“Happy energy,” the director responded when I asked why he selected me as one of the actors for the newest Coors Beer national commercial. He had auditioned over one thousand actors for the ten very small (3 second) principle on-camera roles, one of which I had gotten.
Oscar Award-winning cinematographer Conrad Hall (Butch Cassidy and the Sundance Kid, American Beauty, et al) was the director on our shoot and he had been hired by one of the most successful advertising agencies in America to create a commercial ad campaign for the client.
He went on to explain, “People change television channels very quickly when commercials come on. If they happen to see your face as they are speeding through, I want them to see something that makes them stop and go, ‘Wait. What’s she so happy about? What does she know that I don’t know? I want what she’s having.’”
Years later, in my career as a motivational speaker and customer service trainer, I learned a concept that aligned perfectly with what Mr. Hall had told me. It was this: People aren’t really buying your product or service. They are buying the emotional state they think they’ll get – when they receive your product or service.
Successful advertising companies know that everyone, on some level, is seeking the emotional state of happiness. And if what you are selling promises to bring happiness to the party, then you are ahead of the game.
Evidence: IHop isn’t selling “pancakes and waffles.” Their offering is for you to “Come hungry – leave happy.” Cocoa Cola doesn’t invite you to “open a bottle of soda,” but rather, “Open happiness.” Walgreens doesn’t ask you to “buy your drugstore needs from us,” but instead asks you to come to the “Corner of Healthy and Happy.” And who didn’t want the cheese that came from those happy cows? Even companies providing products and services that you would never associate happiness with – have jumped on the Happy Wagon. A few years ago the American Cancer Society ran a television commercial that clearly suggested that if you got your colonoscopy – you would end up being very happy.
Here’s my question to you: Do you capitalize on this idea in your practice? Are you selling happiness?
Do patients hear a voice on the phone when they call that makes them think, “Wow, what is she so happy about? I want what she’s having!” Do they walk into your office and immediately see a genuinely happy, warm, smiling face that makes them feel, well, happy? Does every single person in your office (dentists included) embody the attitude, “I LOVE being here! This is the BEST place EVER! This place makes me really happy!” And does that attitude actually show up in their faces? In the sound of their voices, and in how they talk to and interact with each other?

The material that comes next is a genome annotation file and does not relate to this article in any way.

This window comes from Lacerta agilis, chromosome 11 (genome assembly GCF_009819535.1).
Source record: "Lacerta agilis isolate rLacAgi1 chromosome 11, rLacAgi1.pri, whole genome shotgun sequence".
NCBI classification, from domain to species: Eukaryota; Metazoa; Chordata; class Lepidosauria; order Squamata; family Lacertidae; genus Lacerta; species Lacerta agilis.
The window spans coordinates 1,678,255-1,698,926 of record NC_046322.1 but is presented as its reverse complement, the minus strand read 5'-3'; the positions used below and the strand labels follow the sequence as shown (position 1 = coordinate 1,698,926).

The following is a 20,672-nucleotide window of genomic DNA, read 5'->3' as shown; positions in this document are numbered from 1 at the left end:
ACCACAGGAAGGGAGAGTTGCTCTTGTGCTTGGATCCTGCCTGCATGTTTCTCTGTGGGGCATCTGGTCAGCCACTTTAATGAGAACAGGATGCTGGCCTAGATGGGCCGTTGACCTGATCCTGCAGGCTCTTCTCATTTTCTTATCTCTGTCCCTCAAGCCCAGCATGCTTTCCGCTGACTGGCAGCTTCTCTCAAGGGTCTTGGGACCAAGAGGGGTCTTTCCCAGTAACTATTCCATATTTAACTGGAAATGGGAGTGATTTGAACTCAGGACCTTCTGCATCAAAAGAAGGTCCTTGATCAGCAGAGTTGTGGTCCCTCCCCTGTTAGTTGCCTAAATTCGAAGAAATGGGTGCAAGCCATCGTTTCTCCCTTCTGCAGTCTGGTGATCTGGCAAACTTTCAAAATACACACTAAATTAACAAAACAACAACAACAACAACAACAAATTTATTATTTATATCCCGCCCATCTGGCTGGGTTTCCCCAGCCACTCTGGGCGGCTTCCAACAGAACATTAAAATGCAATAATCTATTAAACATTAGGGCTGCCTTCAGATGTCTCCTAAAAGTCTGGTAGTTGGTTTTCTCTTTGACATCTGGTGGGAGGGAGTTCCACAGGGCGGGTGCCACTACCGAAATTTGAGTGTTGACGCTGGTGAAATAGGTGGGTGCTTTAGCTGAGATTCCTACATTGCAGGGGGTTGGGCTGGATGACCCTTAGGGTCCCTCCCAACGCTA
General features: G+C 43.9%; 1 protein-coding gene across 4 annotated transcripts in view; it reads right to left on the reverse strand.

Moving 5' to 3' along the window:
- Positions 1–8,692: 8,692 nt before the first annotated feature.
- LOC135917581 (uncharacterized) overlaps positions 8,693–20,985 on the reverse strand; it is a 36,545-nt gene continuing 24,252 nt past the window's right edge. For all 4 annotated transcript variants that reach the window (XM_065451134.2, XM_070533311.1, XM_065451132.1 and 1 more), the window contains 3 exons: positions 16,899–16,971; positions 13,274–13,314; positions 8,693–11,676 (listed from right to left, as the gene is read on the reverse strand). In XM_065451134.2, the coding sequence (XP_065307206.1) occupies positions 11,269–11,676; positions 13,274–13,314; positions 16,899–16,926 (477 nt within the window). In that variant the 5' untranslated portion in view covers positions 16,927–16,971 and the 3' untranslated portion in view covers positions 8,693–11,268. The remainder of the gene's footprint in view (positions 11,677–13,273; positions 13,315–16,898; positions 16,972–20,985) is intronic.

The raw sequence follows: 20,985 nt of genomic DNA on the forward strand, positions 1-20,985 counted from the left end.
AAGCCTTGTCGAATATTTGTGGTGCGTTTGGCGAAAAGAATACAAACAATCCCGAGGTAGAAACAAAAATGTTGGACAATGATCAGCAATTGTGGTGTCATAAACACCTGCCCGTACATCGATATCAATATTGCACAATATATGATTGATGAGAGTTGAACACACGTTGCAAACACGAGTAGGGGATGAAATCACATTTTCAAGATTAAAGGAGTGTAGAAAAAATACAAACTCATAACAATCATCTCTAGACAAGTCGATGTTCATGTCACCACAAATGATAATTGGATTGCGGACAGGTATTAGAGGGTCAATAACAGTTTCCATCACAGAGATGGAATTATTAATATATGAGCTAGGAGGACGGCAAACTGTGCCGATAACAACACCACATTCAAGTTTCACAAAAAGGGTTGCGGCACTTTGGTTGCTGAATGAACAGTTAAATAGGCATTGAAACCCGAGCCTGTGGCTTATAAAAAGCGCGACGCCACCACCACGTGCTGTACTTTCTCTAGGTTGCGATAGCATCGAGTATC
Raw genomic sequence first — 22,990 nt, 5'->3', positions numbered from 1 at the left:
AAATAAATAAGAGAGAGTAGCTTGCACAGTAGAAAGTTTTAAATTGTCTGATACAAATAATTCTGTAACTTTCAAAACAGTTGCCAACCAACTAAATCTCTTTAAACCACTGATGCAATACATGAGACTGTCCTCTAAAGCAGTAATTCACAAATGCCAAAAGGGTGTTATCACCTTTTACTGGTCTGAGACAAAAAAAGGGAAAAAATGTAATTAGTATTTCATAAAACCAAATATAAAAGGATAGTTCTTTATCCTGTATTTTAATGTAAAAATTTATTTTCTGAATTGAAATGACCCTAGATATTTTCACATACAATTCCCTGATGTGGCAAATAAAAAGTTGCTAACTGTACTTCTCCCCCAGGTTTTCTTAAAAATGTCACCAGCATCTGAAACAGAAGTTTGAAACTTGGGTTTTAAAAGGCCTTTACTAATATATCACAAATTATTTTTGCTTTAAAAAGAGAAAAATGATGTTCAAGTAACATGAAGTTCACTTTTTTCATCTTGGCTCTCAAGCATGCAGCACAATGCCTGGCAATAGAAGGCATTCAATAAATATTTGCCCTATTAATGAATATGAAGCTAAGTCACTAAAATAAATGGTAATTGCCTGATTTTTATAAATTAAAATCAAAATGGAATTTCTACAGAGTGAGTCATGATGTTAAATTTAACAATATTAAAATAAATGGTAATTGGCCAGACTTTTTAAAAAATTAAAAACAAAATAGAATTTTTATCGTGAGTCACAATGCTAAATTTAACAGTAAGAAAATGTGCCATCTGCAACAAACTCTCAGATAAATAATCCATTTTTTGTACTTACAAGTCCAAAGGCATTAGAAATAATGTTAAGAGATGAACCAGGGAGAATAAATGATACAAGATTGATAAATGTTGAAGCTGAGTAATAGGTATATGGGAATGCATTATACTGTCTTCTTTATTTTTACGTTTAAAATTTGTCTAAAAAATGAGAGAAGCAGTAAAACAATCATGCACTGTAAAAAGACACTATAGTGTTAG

Speaking as a patient, let me assure you, we see those interactions. We are on hyper-alert. We do not miss a thing. From the moment we walk into your office we are desperately looking for information to answer our copious questions. Am I safe? Should I be scared? Are they going to hurt me? Am I just a number to them? As we scan the environment, we pick up billions of bits of information and draw our conclusions based on what we perceive. And get this: while a lot of that information may impact us only on an unconscious level, it can actually influence our behaviors. We DO something in response to what we are perceiving, and we don’t have any conscious awareness of why.
- I leave after my first appointment and never come back.
- When I call for an appointment and only get an impersonal recording, I don’t leave a voicemail message.
- I miss appointments (“Whoops, I forgot…)
And here’s what happens next in this model. Since happiness is contagious (you can thank your clever little mirror neurons for that), your patients or prospective patients will pick up your happiness and start feeling it as well. So they will actually start to feel the benefits of your staff’s happiness from their very first encounter.
Now let the positive associations begin. Watch what happens over time:
- They hear your happy voice on the phone – they feel happy
- They see your happy faces in the office – they feel happy
- They smell the DELICIOUS (oh please make them delicious) smells in your office – they feel happy.
- They see fresh cut flowers and sparkling water with lemon slices – and they feel happy.
- They hear happy voices and laughter coming from down the halls – and they feel happy
People can now just THINK about you, the dentist, the hygienist, the same flowers, the lemon water or whatever – and feel happy.
And yes, you may have a bit of a hill to climb here since, historically, most people do not associate “happiness” with going to the dentist. But I believe you can change all that. It starts with you and every person in your practice.
It starts with every one of you being committed to create the kind of patient experience that makes people so deliriously happy, that they want to scream your praises to everyone who will listen and be loyal to you for life.
And that requires everyone, individually, making a conscious choice to bring their happiest self to the party. It means that instead of embodying NEUTRAL ENERGY (“I’m just doing life, on auto-pilot, getting my work done, nothing’s really great – but nothing’s too bad either”) everyone commits to embody HAPPY ENERGY (“I LOVE my job, I LOVE my patients, I get to make a powerful difference for SO many people. I am BEYOND grateful!”)
Make this shift in your thinking and your behaviors and watch what happens. People will want what you’ve got. They’ll want to be in your space. They will be nicer and easier to be around. They’ll buy a ticket to ride in your Happy Wagon and won’t blink at the price.
I’ll leave you with the words of Albert Schweitzer:
“Success is not the key to happiness. Happiness is the key to success.”
Sing it, Al!